Schwartzel calls Muirfield a 'lottery'
GULLANE, Scotland -- A day after snapping his 8-iron in disgust, Charl Schwartzel has gone on the offensive again at the Open Championship.
The South African described conditions at Muirfield on Friday as unfair and "a lottery," despite shooting the lowest second-round score so far.
The 2011 Masters champion compared the fairways to a "runway" after hitting his drive at No. 15 380 yards into a bunker at speed and another at the second hole more than 400 yards.
Schwartzel, who shot a 3-under 68 to move to 1-over par, said, "It becomes a bit of a lottery. You don't know what's going to happen ... you can hit good shots and get all sorts of results. And it's not that exactly fair, in my eyes."
However, Schwartzel says if he wins the Claret Jug on Sunday, "I'll be kissing this golf course."
Schwartzel wasn't the only one upset.
The only thing defending champion Ernie Els liked less that his round of 74 was having to talk about it afterward.
Asked to talk about the conditions at Muirfield, Els said: "I don't need to be here. Ask your question."
After saying two greens on the back nine had dried out so badly they bordered on unplayable, Els was asked what he thought the setup crew from the Royal & Ancient should do about them.
"Water," he replied.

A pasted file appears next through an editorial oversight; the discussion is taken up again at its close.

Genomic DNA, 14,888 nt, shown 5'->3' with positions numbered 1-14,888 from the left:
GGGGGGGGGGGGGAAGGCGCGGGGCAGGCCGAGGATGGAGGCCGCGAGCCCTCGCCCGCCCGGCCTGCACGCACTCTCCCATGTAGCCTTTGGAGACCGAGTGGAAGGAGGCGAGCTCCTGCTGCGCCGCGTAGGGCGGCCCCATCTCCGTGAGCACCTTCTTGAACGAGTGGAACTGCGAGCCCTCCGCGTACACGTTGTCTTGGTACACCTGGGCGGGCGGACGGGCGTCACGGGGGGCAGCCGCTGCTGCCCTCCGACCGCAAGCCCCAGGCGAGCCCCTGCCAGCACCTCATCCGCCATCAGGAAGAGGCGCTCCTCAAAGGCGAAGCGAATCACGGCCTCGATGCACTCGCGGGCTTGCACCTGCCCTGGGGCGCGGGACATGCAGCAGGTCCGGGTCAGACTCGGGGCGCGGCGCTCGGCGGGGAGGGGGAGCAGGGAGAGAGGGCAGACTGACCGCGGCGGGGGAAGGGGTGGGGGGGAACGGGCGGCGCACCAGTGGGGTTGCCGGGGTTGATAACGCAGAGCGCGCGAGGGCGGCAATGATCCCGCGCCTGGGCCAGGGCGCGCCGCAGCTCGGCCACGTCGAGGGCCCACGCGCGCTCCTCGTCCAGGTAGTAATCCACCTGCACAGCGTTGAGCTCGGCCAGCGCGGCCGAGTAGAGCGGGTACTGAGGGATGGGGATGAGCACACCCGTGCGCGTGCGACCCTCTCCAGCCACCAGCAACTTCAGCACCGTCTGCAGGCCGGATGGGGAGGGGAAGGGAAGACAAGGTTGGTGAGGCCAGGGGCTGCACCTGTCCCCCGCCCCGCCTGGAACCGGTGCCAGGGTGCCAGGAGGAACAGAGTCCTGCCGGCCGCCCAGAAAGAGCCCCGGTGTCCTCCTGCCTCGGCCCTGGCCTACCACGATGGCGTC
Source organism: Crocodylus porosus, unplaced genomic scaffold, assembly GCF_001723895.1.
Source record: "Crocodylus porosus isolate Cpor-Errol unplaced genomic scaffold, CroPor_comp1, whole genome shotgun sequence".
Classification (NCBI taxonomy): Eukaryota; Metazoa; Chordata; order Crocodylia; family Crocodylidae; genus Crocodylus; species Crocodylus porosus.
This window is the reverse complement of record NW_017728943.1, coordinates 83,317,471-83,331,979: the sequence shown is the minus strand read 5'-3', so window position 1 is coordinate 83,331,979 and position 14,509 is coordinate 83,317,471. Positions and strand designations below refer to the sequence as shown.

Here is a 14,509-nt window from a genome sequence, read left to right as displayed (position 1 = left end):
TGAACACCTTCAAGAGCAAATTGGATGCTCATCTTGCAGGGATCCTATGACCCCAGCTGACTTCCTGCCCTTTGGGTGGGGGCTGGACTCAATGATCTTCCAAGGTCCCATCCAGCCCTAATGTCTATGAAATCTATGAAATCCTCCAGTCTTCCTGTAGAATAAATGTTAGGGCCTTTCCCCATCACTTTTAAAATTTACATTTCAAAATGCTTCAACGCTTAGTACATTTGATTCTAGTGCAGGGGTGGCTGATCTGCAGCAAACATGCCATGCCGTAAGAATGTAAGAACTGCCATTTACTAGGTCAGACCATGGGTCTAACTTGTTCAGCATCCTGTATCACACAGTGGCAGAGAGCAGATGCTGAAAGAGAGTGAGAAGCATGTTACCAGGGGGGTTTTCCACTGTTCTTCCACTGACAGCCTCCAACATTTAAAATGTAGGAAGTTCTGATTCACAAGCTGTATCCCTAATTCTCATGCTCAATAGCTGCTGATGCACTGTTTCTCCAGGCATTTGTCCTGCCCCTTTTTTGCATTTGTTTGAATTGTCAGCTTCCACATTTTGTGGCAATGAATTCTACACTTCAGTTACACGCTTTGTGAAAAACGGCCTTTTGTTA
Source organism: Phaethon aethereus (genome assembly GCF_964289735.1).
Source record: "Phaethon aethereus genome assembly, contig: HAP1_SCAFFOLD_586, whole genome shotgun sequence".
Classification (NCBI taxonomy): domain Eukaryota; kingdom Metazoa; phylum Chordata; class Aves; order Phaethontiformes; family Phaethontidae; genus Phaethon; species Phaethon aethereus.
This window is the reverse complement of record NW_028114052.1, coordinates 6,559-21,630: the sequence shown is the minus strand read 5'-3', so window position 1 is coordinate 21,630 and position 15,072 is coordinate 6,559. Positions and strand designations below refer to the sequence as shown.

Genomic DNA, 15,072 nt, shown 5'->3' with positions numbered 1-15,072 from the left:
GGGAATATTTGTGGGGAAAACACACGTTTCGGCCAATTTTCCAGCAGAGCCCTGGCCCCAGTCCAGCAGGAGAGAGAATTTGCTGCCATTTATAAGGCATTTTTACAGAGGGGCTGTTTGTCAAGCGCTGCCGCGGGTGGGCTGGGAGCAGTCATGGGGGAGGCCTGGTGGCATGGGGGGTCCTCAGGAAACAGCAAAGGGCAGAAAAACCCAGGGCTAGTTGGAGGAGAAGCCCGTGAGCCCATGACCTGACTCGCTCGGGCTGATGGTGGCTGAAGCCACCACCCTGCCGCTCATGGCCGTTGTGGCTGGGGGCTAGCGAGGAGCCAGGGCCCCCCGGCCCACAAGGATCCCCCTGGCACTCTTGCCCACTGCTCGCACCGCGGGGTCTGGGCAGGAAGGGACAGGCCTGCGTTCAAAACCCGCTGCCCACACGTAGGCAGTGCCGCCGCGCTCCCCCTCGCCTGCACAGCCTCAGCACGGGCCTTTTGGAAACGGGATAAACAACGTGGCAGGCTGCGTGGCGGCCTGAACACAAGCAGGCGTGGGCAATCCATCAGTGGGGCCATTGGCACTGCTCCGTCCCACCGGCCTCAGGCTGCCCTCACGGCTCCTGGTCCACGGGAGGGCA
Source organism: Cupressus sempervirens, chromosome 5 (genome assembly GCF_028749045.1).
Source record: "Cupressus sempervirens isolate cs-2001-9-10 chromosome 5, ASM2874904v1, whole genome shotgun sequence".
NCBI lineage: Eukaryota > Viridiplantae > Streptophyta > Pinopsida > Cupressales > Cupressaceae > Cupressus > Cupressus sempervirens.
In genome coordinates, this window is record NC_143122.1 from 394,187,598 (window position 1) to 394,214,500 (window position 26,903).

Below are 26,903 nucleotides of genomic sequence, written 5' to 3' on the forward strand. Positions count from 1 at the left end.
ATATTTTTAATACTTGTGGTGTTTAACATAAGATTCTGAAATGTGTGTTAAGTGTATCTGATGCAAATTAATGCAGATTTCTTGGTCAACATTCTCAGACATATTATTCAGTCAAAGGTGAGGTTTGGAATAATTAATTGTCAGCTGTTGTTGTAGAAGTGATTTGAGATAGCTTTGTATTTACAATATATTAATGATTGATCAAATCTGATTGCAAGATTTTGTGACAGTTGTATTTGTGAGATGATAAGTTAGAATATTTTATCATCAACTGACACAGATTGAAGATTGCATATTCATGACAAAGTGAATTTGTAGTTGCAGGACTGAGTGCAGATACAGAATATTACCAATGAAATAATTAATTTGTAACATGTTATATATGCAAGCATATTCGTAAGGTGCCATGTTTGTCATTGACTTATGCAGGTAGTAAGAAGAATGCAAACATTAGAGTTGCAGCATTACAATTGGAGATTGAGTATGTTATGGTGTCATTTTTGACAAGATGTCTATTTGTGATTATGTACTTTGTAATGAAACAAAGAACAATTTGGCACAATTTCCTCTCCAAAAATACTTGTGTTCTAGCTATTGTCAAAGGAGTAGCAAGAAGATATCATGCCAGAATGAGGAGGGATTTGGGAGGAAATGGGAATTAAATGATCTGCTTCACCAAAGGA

Phil Mickelson wasn't as upset at the course.
A day after he took Open Championship organizers to task for the setup at Muirfield, he had a change of heart. That came despite shooting a 74 that included a four-putt on the 16th hole, where Mickelson took three putts from inside 4 feet.
"When I made those comments yesterday, I wasn't being totally fair to the R&A because they've done a lot of things great with this championship," Mickelson said. "The fairway width is a very fair width to get the ball in play. The rough is difficult and challenging, but it's not over the top. It's very fair in spots."
Mickelson said a day earlier that some of the greens were unfair because of the speed of the course and the pin positions.
"For me to single out just a few sketchy pin placements and not give them credit for all the good things they've done was not fair," he said.
Information from The Associated Press was used in this report.